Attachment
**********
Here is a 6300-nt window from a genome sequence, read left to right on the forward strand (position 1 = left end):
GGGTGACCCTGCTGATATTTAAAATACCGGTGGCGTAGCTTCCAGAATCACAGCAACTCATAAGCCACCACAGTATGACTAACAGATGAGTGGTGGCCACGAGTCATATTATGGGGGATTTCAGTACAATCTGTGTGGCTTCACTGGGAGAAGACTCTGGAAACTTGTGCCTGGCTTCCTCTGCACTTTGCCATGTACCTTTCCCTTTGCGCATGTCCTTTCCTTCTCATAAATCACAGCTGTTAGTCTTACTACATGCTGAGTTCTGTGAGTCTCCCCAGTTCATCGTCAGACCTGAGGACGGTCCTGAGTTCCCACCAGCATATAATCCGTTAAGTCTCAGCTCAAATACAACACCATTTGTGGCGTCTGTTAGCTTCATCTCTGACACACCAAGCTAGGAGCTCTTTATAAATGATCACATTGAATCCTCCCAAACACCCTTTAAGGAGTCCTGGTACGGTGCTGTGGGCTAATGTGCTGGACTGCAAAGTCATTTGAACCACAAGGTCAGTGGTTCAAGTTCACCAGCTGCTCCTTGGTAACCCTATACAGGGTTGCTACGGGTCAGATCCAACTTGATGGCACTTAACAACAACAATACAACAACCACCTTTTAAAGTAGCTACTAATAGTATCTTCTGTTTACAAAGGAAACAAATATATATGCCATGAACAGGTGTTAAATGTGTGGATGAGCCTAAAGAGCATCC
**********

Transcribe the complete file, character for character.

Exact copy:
Here is a 6300-nt window from a genome sequence, read left to right on the forward strand (position 1 = left end):
GGGTGACCCTGCTGATATTTAAAATACCGGTGGCGTAGCTTCCAGAATCACAGCAACTCATAAGCCACCACAGTATGACTAACAGATGAGTGGTGGCCACGAGTCATATTATGGGGGATTTCAGTACAATCTGTGTGGCTTCACTGGGAGAAGACTCTGGAAACTTGTGCCTGGCTTCCTCTGCACTTTGCCATGTACCTTTCCCTTTGCGCATGTCCTTTCCTTCTCATAAATCACAGCTGTTAGTCTTACTACATGCTGAGTTCTGTGAGTCTCCCCAGTTCATCGTCAGACCTGAGGACGGTCCTGAGTTCCCACCAGCATATAATCCGTTAAGTCTCAGCTCAAATACAACACCATTTGTGGCGTCTGTTAGCTTCATCTCTGACACACCAAGCTAGGAGCTCTTTATAAATGATCACATTGAATCCTCCCAAACACCCTTTAAGGAGTCCTGGTACGGTGCTGTGGGCTAATGTGCTGGACTGCAAAGTCATTTGAACCACAAGGTCAGTGGTTCAAGTTCACCAGCTGCTCCTTGGTAACCCTATACAGGGTTGCTACGGGTCAGATCCAACTTGATGGCACTTAACAACAACAATACAACAACCACCTTTTAAAGTAGCTACTAATAGTATCTTCTGTTTACAAAGGAAACAAATATATATGCCATGAACAGGTGTTAAATGTGTGGATGAGCCTAAAGAGCATCC